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This post has been sitting in my draft folder since December 2015, just a short month after Dad passed. It hasn’t felt right to publish it until now. ♡


Dear Mom,

I’ve been thinking about you and Dad and our family.

In particular, I’ve been thinking about how Dad and I could just sit in the same room, not saying anything, yet somehow be on the same page. And I’ve been thinking about some of the conversations Dad and I have had over the years and I think there are at least seven things that Dad would want you to know.

I’ve listed them below in the form of a letter to you from Dad.

Meine Liebe Salat Schnecke,

1.       Don’t ever doubt how much I loved you

002aRemember our Wedding night? It wasn’t a fancy party. We did the best we could though and we had fun right? I can still see you running through the street singing in the middle of the night when you’d had a little too much to drink.

What the neighbours must have thought!

But I didn’t care, you seemed happy and honestly Margot, I may not have been able to express myself well, but that’s what I wanted for you. I always wanted you to be happy.

I knew how hard your life had been, I wanted to show you how good it could be.

Remember when we arrived in Canada and once we got on our feet a bit? You have no idea how happy it made me to see you eat butter, eat at a restaurant, eat fruit and cakes and whatever you could get your hands on. Remember that time I brought a dozen lemon donuts home when you were pregnant and you ate 11 of them? I didn’t mind that there was only one donut left for me.

It made me smile to watch you eat all the foods you missed in your childhood.

2.       Building our family

I know you were scared and so determined that our children would never be harmed like you had been. I was shocked that time you would even think I might hurt them but I grew to understand where this fear came from. I loved our kids – I would have done anything for them, and I think I was able to convince you of that with time, right?

No regrets Margot.  Don’t ever underestimate the value of what we were able to give our kids. Sure we weren’t perfect parents, we made mistakes along the way, but we did everything to the best of our ability for them and I think they turned out pretty good, don’t you?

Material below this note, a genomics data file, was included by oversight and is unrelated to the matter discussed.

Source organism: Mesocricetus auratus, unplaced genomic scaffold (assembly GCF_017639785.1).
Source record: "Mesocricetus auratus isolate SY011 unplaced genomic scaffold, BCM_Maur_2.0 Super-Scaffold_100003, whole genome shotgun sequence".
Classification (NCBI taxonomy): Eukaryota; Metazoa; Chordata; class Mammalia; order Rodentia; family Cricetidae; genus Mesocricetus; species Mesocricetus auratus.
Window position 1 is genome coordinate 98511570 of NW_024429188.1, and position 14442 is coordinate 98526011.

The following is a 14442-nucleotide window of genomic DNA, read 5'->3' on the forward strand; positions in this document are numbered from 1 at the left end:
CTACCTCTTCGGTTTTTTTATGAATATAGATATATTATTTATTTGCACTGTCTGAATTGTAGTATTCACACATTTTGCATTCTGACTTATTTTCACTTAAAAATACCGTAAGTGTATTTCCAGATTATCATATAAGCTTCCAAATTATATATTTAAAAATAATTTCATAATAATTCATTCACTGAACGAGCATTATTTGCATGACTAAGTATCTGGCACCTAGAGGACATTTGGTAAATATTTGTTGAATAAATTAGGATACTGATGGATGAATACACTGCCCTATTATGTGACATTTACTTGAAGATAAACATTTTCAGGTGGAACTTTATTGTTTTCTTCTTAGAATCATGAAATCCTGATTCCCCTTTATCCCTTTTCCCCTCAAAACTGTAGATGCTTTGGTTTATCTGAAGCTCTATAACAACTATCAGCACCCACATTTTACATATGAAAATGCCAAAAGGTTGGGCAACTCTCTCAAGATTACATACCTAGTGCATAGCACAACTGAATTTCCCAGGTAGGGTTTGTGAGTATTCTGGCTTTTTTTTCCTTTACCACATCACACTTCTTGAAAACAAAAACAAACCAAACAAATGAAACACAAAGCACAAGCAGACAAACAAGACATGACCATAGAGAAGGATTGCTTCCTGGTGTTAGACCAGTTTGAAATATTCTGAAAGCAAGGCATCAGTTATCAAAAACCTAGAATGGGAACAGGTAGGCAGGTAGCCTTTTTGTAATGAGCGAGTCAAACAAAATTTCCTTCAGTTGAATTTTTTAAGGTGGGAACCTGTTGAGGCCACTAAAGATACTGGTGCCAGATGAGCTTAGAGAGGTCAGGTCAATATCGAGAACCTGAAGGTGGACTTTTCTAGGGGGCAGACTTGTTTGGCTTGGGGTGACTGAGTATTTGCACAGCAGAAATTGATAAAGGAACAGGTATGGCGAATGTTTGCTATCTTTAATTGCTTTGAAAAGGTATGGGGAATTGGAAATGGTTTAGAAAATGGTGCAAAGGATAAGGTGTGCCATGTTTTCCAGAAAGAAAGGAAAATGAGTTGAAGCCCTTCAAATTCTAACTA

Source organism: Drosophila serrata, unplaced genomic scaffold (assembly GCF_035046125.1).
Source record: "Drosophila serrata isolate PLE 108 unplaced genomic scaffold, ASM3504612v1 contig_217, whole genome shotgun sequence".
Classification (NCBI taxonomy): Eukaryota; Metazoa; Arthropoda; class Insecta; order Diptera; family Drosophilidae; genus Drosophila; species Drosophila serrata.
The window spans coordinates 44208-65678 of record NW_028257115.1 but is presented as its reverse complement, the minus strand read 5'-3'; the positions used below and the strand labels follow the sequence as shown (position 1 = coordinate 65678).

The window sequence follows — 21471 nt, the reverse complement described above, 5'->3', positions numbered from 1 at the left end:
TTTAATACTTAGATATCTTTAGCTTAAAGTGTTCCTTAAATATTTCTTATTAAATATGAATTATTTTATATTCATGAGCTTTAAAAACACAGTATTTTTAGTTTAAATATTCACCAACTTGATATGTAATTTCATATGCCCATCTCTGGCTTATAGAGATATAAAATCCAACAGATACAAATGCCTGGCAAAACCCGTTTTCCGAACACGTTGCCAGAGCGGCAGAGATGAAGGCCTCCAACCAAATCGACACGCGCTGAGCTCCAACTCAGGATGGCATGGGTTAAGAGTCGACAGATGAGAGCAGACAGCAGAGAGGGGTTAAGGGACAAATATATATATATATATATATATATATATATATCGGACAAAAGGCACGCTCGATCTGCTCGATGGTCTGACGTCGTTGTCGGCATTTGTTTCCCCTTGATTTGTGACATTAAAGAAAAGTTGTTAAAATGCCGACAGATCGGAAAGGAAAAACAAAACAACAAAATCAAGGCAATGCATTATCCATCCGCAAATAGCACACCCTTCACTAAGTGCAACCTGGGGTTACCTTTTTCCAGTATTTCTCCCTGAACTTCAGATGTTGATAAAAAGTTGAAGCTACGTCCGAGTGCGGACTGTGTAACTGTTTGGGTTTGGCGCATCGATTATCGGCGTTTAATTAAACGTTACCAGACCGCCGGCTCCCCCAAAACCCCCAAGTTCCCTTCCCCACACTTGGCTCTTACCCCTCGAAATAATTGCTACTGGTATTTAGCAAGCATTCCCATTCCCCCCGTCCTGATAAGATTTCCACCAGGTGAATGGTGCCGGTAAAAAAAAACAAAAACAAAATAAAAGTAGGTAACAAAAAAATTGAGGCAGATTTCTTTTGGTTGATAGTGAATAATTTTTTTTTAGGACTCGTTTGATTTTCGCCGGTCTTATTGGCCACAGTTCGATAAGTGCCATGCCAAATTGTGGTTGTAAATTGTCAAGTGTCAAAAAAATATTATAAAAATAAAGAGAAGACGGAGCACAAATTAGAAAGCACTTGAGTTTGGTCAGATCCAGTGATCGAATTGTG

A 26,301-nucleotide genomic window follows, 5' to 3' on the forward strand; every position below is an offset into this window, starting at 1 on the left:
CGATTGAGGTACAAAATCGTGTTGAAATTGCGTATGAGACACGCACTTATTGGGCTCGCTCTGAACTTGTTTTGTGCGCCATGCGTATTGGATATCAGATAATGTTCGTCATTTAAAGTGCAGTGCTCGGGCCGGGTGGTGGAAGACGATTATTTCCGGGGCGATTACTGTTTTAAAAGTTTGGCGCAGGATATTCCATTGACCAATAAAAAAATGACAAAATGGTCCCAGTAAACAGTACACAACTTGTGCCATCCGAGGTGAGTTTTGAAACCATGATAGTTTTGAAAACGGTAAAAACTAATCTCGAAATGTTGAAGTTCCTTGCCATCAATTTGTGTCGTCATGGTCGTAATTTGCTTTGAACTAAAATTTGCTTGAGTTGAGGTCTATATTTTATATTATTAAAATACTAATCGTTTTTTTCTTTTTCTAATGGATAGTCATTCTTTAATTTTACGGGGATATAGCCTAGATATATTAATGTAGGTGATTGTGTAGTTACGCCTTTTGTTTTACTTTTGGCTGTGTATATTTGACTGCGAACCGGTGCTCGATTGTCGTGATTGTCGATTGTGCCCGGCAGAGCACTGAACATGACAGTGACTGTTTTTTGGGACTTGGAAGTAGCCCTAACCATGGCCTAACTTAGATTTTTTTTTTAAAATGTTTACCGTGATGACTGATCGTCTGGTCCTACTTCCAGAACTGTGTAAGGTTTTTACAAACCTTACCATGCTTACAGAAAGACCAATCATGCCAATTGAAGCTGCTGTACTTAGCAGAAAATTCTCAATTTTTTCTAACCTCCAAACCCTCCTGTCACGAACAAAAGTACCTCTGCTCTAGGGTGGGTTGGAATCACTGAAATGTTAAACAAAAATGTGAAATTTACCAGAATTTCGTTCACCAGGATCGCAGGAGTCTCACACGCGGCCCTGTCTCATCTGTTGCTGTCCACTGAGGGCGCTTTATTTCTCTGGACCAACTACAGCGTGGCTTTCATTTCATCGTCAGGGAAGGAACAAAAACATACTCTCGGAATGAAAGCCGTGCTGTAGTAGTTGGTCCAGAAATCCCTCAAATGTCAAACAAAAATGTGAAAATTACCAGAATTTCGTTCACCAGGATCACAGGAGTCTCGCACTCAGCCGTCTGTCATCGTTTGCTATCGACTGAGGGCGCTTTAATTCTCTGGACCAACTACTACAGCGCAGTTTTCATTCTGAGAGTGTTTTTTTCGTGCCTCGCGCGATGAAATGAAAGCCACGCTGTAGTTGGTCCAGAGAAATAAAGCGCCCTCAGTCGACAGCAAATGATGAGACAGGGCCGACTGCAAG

3.       Our 50th anniversary

Mom and Dad's 50th Anniversary

Mom and Dad’s 50th Anniversary

Wasn’t that a fun party, Margot? I was so excited to celebrate with you. You looked so beautiful in that blue dress, I was so proud beside you in my new suit. And look how many friends came to celebrate with us!

And our trip to Germany! Yes Canada was our home now, but how wonderful it was to go to the place where we met and married to celebrate our 50th.

4.       You were a real handful sometimes

A fighter. A hard worker. You had fire in your eyes!

Yeah there were times I wished you would just calm down, relax a little. Just let go of stuff, but maybe it was your pushing that got us as far as we got. And even when you were angry, I knew it was because you were afraid that things wouldn’t work out – those ghosts from the past were haunting you. I knew that you were fighting for the very best.

And you know what? I think I may have originally been drawn to that about you. You have spunk!

I mean who else would have moved to a new country, not knowing the language to start a new life with me? I chose well. You were the right partner for me.

You worked just as hard as me. Remember our job at that summer camp? Picking apples?  Making hats? And all the other jobs we had until I got that job at Kraft Foods and we bought our first home? And even then you cleaned houses to help out with the expenses. Yes we worked hard for what we built.

5.       Regrets

Maybe I could have been more supportive at times. Like when you were seasick on our voyage to Canada or when you broke your ankle. Maybe I could have told you more how much I appreciated you. I just never was one for words. But make no mistake; I was grateful and I really cared about you, even if I wasn’t very good at saying it.

6.       The last few years

I know how hard it was for you to watch me on the couch in pain. It was hard for me too. I wanted to be healed. And sometimes you made me angry when you pushed so hard for me to get up or exercise. But when I would think about it, I knew you were scared. I knew you meant well.

But the hardest thing, Margot was to see what my poor health was doing to you. You were so brave. That’s why I tried so hard to be brave too. That’s why I tried not to complain even when I couldn’t drive the car anymore. You did everything. I really wish I could have helped around the house more. I was so sure I would get better and things would go back to normal. But I didn’t. I’m so sorry things didn’t work out the way we had hoped. If I had known that I wouldn’t get better, perhaps we could have made arrangements that would have made the last years easier for both of us.

7.       Now that I’m gone

Our last few years together were hard, and I am so thankful for all you did for me. I know you’re sad and that you must grieve – after all we spent 56 years together, one doesn’t get over that quickly. But don’t just remember the last years. Remember the fun times. The family vacations. The German Club New Year’s dances. When I taught you how to drive. Those nights we walked around the block when the kids were in bed.

And don’t grieve too long. There is so much more for you to experience. Spend time with our kids, our grandkids, our wonderful friends. Get back out there doing the stuff you love to do. Simplify your life. Laugh, live and love. Life is far too precious to do otherwise. Grab onto life with both hands and enjoy it as much as you can. And know that when your time comes, I’ll be here, waiting for you.

Dein Mann, Heinz